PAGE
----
5 Ways to Kickstart Your Own Job Recovery
At TalentDrive, a three-year-old
Large-scale, easily measurable job creation is something all Americans are waiting for. But today's workers cannot expect the workforce to return to what it was. Many will need new, specialized skills to accomplish what companies require as they strive to do more with less. Job seekers will need to be strategic and--hardest of all--will have to stay positive, despite suffering extra-long stints of unemployment.
Here are five ways to give yourself an edge in the recovery:
Pursue science, math, or a technical certification.
Despite the profusion of job seekers and nearly 10 percent unemployment, a recent study by
Technical skills and scientific knowledge seem to top the list of what employers want and workers lack. "Coming out of the downturn, employers increasingly are going to be looking for people with credentials or certifications," says
Sweeping baby boomer retirements will hit some industries particularly hard. Many firms in the defense industry must hire Americans, but the graduate-level science courses that could prepare such employees are disproportionately attended by foreign students. And other companies that have made a practice of hiring skilled graduates from countries like
Take care in choosing a retraining program.
While no one disputes the importance of training laid-off workers in skills that best reflect the needs of the nation's employers, retraining programs often struggle to accomplish the task. One study examining the benefits of Workforce Investment Act programs found that participants in the training program for disadvantaged adults initially had lower earnings than those who did not obtain training services, but their earnings caught up within 2½ years. The marginal benefits of training were found to exceed
If you're a job seeker, community colleges are often quite nimble in keeping up with employer needs, but you may also check with employers or read online postings to see which certifications are increasingly required. One thing to remember: The recession's side effects can be a bit misleading, as many jobs are going to applicants with higher-level skills--Ph.D.'s in positions requiring only a bachelor's degree, for example. That shouldn't be perceived as a long-term trend.
If you're looking for work, have a plan.
Researchers at the
Qualities such as self-discipline and dependability seemed to affect a job seeker's tendency to set goals and develop a plan, thereby influencing the number of offers received, the researchers report. "Perhaps, conscientious job seekers conducted better-quality job searches by scrutinizing their fit with prospective employers more carefully or more effectively following up with employers," the researchers report. Likewise, positive emotions may have helped job seekers behave more confidently or cope better with stress, "thereby responding more skillfully in interviews than job seekers with less positive emotions," according to the report.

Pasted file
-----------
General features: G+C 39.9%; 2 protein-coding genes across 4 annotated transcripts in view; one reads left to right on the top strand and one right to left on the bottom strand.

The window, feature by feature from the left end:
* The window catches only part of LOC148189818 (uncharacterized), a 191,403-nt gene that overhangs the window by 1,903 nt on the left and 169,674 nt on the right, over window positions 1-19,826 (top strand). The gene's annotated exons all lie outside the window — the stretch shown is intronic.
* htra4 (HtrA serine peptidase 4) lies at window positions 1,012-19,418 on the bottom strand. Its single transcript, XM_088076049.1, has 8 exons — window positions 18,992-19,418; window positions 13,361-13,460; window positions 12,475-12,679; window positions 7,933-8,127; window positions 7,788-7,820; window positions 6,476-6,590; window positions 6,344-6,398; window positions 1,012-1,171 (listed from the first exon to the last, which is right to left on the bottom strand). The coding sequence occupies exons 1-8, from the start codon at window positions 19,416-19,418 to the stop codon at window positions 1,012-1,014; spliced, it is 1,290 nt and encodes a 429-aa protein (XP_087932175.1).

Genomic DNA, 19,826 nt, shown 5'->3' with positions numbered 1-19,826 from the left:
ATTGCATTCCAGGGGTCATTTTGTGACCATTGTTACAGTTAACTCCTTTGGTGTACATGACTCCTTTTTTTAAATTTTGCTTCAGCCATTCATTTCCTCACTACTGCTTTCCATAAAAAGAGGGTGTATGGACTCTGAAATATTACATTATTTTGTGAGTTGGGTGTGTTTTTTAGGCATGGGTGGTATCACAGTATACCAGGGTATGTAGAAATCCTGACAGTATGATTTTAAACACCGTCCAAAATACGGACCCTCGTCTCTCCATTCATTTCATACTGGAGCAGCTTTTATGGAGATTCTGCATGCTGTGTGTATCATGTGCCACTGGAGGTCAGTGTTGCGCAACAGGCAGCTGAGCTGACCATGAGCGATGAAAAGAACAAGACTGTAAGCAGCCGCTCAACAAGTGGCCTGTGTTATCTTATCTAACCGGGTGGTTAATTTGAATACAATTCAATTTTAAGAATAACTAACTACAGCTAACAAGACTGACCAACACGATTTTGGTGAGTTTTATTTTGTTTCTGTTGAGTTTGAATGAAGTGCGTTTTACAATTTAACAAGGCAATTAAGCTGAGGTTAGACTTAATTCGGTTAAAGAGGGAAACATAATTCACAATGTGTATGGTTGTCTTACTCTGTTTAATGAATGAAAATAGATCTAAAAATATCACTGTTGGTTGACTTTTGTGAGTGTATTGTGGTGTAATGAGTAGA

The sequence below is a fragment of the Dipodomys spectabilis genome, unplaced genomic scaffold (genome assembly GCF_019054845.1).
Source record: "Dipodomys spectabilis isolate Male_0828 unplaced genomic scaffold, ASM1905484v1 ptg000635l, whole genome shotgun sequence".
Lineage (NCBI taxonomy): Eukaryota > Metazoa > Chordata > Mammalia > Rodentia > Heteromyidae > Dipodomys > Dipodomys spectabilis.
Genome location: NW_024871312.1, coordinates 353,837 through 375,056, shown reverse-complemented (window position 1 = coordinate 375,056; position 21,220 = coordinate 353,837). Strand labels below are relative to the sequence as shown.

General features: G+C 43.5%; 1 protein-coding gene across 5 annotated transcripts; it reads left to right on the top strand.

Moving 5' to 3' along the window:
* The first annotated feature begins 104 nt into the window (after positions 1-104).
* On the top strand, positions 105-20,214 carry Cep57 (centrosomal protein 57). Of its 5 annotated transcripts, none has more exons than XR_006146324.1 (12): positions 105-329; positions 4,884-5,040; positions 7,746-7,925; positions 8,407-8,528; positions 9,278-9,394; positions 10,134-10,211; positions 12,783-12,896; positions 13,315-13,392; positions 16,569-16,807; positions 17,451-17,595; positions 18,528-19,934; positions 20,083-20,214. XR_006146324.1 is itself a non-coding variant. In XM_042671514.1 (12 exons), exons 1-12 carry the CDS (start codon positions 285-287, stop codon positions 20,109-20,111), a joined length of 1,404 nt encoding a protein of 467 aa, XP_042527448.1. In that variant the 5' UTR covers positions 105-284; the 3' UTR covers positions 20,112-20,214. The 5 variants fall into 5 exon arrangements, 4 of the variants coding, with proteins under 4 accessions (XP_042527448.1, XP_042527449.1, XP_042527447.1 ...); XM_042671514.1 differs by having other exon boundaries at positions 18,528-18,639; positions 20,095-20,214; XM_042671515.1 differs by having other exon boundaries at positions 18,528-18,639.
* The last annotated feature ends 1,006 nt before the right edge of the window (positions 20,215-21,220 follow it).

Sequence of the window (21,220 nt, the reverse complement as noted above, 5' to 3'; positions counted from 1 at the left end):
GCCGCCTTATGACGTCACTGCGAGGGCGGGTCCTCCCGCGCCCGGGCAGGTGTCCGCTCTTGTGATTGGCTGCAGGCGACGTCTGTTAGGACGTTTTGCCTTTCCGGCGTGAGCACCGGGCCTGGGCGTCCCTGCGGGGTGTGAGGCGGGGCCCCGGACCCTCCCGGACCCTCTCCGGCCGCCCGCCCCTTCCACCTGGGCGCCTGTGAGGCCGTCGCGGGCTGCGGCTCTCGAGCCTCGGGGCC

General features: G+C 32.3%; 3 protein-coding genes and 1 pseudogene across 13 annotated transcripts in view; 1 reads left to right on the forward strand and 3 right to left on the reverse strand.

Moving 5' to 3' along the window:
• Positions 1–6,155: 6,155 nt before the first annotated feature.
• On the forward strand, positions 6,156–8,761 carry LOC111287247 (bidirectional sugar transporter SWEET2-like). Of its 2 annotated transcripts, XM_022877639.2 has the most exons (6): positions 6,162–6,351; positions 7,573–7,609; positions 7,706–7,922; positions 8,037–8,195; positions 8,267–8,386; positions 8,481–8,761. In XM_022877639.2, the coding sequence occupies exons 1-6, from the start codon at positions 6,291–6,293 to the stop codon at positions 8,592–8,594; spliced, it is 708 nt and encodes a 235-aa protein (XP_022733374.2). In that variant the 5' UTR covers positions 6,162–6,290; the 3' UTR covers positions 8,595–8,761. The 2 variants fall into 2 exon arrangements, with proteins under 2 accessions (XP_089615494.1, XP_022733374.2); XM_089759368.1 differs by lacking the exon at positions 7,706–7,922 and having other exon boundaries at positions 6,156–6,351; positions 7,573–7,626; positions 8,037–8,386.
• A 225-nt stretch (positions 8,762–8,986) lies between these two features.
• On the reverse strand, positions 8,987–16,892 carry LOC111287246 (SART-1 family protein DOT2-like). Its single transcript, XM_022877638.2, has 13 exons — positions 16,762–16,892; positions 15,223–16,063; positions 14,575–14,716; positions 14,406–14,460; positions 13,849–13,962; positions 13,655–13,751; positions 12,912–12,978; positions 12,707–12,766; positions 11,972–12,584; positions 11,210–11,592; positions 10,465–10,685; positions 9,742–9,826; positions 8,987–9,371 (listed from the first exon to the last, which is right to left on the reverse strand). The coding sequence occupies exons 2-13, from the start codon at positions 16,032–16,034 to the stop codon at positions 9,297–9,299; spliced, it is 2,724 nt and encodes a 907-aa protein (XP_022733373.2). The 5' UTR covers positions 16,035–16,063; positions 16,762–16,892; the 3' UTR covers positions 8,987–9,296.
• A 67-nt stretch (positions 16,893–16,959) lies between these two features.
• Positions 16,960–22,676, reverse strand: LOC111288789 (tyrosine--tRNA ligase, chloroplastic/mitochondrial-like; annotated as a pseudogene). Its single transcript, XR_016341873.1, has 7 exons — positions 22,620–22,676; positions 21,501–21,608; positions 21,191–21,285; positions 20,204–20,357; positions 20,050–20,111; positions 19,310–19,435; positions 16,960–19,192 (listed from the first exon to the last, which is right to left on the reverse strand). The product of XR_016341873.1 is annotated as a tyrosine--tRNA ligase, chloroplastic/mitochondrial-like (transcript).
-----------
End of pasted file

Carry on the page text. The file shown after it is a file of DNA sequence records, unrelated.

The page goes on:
The researchers recommend that job seekers set goals, monitor their progress, analyze their interview skills, and find ways to think more positively and handle bad news better. "Some of these recommendations seem like they are common sense, but they are just not that common," says researcher Daniel Turban, a professor and chair of the department of management in the
Put your search efforts into getting a referral.
A common refrain in this recession was that of the job seeker who sent hundreds of résumés in response to online postings and never heard a peep in reply. A recent study by CareerXroads suggests why: Twenty-seven percent of external hires are found through referrals. It's one of the most efficient, cost-effective ways for companies to fill positions.
At global consulting giant
Be teachable once you're hired.
What it takes to get hired is often very different from what it takes to stay employed. Technical skills may win you the job, but poor self-awareness and a lack of emotional intelligence can prevent promotion or even result in dismissal. In a study released in 2005, Leadership IQ studied 5,247 hiring managers at 312 companies. The managers made more than 20,000 hires in three years. The findings: Forty-six percent of newly hired employees fail within 18 months. The causes were overwhelmingly employees' lousy interpersonal skills.
Executive search firms pay attention to interpersonal skills. Some companies help employees learn these skills by asking a coworker to give them feedback about how they communicate. One major requirement is an openness to criticism, says executive recruiter
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Careers - 5 Ways to Kickstart Your Own Job Recovery
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